As you may have noticed, I have taken a 6-week summer vacation from my editorials. Not really a summer vacation, but rather, my June and July client and TCA meeting schedule took over. While a little grueling under these new travel challenges with less routes, higher ticket and room prices, and no customer service whatsoever, it was great to get where I wanted to be — seeing my friends and clients in person. Many of these sessions were spent interacting with our driver population, which I always find very enlightening. So, here are some of my takeaways on the current state of trucking from my summer vacation:
- Drivers are getting paid more money, spending more time at home, and achieving more balance in their work-life ratio. I believe this is a great thing for our professional Commercial Vehicle Operators (CVO). However, it does change the dynamics of trucking capacity. With more money and less availability to drive, the amount of Freight Hauling Capacity (FHC) has shrunk, even though the number of trucks has not;
- Speaking of trucks and all that equipment…the words scarcity and higher prices. Tractors have taken on a whole new life of their own. While many fleets are having a tough time recruiting and retaining drivers, any empty trucks are being sold into a used truck market that is very hot. This phenomenon is adding to the reduced amount of Freight Hauling Capacity (FHC). However, it seems that some of these used trucks and trailers are finding their way into the spot market;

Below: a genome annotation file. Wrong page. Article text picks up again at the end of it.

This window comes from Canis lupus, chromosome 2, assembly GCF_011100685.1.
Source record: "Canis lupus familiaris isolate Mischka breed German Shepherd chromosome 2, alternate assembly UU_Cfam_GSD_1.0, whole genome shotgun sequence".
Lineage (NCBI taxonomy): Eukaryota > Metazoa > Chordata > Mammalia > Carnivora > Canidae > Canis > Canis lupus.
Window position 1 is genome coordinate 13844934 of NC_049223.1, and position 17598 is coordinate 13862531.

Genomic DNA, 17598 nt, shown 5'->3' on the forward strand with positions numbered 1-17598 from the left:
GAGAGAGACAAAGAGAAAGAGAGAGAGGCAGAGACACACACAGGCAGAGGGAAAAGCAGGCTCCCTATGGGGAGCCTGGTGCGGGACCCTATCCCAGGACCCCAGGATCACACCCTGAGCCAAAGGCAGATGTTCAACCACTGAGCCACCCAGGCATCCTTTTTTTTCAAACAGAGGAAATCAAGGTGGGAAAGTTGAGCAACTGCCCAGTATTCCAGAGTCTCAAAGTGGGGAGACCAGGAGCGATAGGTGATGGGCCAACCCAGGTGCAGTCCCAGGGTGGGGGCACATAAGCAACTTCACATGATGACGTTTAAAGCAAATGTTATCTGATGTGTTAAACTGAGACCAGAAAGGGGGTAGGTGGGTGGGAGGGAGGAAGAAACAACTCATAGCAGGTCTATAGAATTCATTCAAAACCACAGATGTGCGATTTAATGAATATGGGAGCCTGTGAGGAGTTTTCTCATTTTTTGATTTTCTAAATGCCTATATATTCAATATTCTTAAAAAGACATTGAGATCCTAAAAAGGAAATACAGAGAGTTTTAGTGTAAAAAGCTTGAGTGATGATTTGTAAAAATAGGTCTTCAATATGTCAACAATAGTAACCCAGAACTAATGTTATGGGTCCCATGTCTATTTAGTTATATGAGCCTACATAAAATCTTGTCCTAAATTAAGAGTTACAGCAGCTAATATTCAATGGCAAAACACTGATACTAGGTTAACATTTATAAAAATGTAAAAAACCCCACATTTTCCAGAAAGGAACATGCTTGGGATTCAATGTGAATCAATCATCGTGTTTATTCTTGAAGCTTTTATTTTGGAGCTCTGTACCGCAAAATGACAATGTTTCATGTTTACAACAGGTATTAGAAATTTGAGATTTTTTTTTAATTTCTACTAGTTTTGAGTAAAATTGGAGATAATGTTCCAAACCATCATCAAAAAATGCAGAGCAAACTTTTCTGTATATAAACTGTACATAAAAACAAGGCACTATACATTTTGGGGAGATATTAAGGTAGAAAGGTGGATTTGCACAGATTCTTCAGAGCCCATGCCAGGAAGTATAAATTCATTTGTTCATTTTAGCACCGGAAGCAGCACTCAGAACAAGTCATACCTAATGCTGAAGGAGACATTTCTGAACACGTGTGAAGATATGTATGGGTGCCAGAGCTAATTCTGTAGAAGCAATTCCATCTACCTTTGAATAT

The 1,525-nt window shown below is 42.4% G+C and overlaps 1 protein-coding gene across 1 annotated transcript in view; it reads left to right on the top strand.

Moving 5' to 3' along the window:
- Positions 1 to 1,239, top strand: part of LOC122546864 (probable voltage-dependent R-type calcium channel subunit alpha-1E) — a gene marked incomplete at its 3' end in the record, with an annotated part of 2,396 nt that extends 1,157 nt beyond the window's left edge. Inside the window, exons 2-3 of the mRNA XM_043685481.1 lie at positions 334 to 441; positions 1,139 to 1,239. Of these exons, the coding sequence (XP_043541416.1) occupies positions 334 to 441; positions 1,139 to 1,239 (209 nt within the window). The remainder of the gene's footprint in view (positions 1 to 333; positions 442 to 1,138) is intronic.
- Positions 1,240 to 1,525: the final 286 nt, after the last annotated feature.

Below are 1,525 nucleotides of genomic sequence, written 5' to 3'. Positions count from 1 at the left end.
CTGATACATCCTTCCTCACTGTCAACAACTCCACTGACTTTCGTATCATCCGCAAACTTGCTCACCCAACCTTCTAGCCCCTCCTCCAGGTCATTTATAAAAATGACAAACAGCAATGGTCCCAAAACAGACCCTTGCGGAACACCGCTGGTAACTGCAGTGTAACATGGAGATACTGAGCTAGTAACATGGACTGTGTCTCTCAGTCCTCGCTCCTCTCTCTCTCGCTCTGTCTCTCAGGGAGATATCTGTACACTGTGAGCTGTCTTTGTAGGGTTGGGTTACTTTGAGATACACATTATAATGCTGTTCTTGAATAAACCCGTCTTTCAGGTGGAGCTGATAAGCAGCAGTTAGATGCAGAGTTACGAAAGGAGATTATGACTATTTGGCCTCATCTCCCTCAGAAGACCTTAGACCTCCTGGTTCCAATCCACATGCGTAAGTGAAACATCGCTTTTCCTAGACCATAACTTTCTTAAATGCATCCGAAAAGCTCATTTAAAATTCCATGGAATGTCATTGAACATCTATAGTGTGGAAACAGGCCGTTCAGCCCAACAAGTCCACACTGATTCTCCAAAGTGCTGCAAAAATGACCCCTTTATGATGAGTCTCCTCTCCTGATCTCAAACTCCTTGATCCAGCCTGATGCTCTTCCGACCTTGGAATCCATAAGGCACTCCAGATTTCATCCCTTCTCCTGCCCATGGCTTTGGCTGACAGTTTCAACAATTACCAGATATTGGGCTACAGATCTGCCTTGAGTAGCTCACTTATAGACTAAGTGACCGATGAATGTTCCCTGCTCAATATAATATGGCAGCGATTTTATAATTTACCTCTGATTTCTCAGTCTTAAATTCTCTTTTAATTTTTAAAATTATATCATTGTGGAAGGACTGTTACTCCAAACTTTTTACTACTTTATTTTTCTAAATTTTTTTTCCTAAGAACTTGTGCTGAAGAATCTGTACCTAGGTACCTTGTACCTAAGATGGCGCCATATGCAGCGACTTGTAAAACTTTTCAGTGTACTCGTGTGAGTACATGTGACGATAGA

- The spot market has obviously seen some added inventory into the supply side through these purchases, however, these smaller carriers have got a better cost recapture pricing strategy than the larger folks due to the maintained higher spot rates than contract rates for over a year now. With the increase in rates, many of these smaller carriers can work 20-25% less and still meet their revenue goals; and
- The biggest takeaway — the workforce challenges. We need people at all levels of the food chain. Labor shortages are increasing wage and acquisition costs. The shortage is killing the supply chain at all levels. Thus, adding to the start of a new inflation cycle.
I lived during the early 80’s when inflation was running rampant, and interest rates were bouncing off 18-20%. Equipment was taking quarterly surcharge increases. Labor was limited and prices were higher. And the deregulation disrupted the whole trucking industry. Interesting?
What did I find out on my summer vacation? The industry is completely oversold and will remain that way for a long time. The drivers are earning more money and working less, that is good for them. The first signs of inflation are upon us. The industry needs higher rates to cover higher costs, already discovered in the spot market. Remember, trucking is always the lead industry for the rest of the economy.